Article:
Screen Traded Fiat Gold Could Get a Violent Wake-Up Call
Today’s AM fix was USD 1,346.75, EUR 978.81 and GBP 837.06 per ounce.
Yesterday’s AM fix was USD 1,351.00, EUR 978.28and GBP 833.69per ounce.
Gold climbed $1.50 or 0.11% yesterday, closing at $1,353.00/oz. Silver slipped $0.05 or 0.22% closing at $22.47. Platinum rose $9.20 or 0.7% to $1,382.00/oz, while palladium climbed $6.50 or 0.9% to $707/oz.
Gold for immediate delivery gained as much as 0.6% to $1,360.76/oz, prior to a sharp bout of concentrated selling just before European markets opened at 0800 GMT, that saw gold fall to just above $1,340/oz .
Gold had been near the highest level in five weeks after U.S. economic data showed how weak the U.S. economy remains leading to concerns that the Fed will continue with ultra loose monetary policies.
Gold is currently 1.3% higher in October. Gold fell into the middle of the month (see chart below) and then as U.S. lawmakers wrangled over the nation’s budget and debt ceiling, triggering a 16-day partial government shutdown, gold began to recover and is now nearly $100 above the low seen mid October at $1,252/oz.
U.S. factory output trailed forecasts in September, while pending sales of previously owned homes fell the most in three years, separate reports showed yesterday.
Asian demand remains robust and holdings in the SPDR Gold Trust, the biggest gold exchange traded product, held steady at 872.02 metric tons yesterday.
In the Financial Times, veteran financial journalist and gold watcher, John Dizardnoted the increasing strain in the physical gold market and detailed how that should lead to much higher
“Something is unsettling the animals in the forest of the gold market. Usually there is a chorus of chirrups and squeaks that are significant, momentarily, for one species or another, such as a few cents of arbitrage between Zurich and London, or a dollar-an-ounce rise in India caused by a dealer's near insolvency. Then the noise settles down to the murmur of wind through the trees
However, the continuing high level of premiums for physical gold over the kinds you can trade on a screen suggests that the next move in the major gold indices or the various exchange traded funds could be discontinuous and dramatic. It would be much better for the financial world if gold were just bumping along, with only enough volatility and liquidity to keep a few dealers' lights on. That would mean electronic or paper assets have retained their essential credibility with the public ...”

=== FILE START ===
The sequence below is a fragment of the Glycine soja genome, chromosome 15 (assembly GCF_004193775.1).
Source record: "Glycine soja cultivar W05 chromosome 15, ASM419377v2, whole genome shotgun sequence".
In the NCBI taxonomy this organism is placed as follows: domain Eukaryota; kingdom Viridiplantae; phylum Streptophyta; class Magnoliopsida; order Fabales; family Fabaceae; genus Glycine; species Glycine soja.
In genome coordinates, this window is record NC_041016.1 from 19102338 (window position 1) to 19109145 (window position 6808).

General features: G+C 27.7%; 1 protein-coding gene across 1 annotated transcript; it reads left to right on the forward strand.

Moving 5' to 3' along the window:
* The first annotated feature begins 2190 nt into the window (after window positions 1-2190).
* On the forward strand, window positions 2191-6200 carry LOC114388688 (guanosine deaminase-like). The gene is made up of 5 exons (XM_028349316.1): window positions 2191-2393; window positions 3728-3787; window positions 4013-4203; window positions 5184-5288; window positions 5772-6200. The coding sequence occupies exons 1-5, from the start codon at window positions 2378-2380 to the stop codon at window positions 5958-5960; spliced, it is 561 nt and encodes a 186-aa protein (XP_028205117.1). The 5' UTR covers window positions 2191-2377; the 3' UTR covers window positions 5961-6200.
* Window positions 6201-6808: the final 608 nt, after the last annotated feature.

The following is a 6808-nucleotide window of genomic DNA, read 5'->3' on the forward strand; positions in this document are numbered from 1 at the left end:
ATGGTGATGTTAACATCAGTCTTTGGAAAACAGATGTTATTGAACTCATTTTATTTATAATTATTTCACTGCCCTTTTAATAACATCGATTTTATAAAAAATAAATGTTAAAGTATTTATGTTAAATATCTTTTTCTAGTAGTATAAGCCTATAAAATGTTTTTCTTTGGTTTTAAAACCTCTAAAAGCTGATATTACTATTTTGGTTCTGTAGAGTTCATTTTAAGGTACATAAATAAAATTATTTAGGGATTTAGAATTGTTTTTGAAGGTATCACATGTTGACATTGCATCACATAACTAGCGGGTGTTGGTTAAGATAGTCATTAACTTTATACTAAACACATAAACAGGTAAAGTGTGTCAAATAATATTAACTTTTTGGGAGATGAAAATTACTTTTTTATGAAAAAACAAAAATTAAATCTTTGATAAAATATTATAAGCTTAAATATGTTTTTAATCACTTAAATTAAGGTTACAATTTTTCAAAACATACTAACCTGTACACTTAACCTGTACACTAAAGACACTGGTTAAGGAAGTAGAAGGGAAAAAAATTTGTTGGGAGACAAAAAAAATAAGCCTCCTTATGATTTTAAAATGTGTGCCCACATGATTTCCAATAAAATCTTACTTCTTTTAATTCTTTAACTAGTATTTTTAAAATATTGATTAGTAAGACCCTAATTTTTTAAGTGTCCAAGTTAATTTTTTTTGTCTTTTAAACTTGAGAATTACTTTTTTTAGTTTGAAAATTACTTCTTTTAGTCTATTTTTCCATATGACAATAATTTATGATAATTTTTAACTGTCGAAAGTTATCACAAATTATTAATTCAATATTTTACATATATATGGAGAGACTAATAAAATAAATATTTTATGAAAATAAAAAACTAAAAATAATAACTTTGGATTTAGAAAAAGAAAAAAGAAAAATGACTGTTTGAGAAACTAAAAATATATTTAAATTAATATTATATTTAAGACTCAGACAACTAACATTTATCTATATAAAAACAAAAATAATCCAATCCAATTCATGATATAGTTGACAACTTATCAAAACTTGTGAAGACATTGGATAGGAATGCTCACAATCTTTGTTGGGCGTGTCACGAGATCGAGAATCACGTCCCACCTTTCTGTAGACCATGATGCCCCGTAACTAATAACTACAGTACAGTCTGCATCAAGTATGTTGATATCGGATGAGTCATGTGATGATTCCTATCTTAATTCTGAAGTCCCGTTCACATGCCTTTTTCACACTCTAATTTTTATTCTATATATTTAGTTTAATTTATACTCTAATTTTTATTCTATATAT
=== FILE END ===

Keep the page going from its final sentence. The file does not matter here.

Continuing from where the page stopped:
“This could turn into a very violent wake-up call for [screen-traded gold]. People talk about ‘fiat currencies’, but we also have ‘fiat gold.’ Volatility is too cheap right now.”
Taken together, this collection of persistent microeconomic signals in gold could flag macro trouble to come. These noises worried me in August. They worry me more now.
Dizard’s article, ‘Strange gofo cry heralds trouble for gold’ in the Financial Times can be read here.
He has previously warned that ETF gold holdings and central bank gold reserves may be being lent to bullion banks, who then re lend that gold into the market.
Owners of gold exchange traded funds (ETFs) would be surprised and worried to discover that certain banks might be lending out gold that they have bought and believe that they own.
The leading gold ETF, GLD has been criticised by many analysts for its extremely complex structure and prospectus. There have also been warnings about the possible conflict of interest and overall lack of transparency.
If as has been suggested, banks are lending gold into the market that has come from exchange traded funds then this would validate the many concerns raised about the gold ETF market.
Questions would again be asked as to whether many of the ETFs are fully backed by the gold that they claim to own in trust on behalf of clients.
Already more prudent hedge fund, investment and pension fund managers have liquidated their ETF positions in favour of allocated physical bullion.
We would expect that trend to accelerate as prudent investors rightly seek to avoid the high level of counterparty and systemic risk associated with exchange traded gold and other forms of unallocated gold and paper gold.
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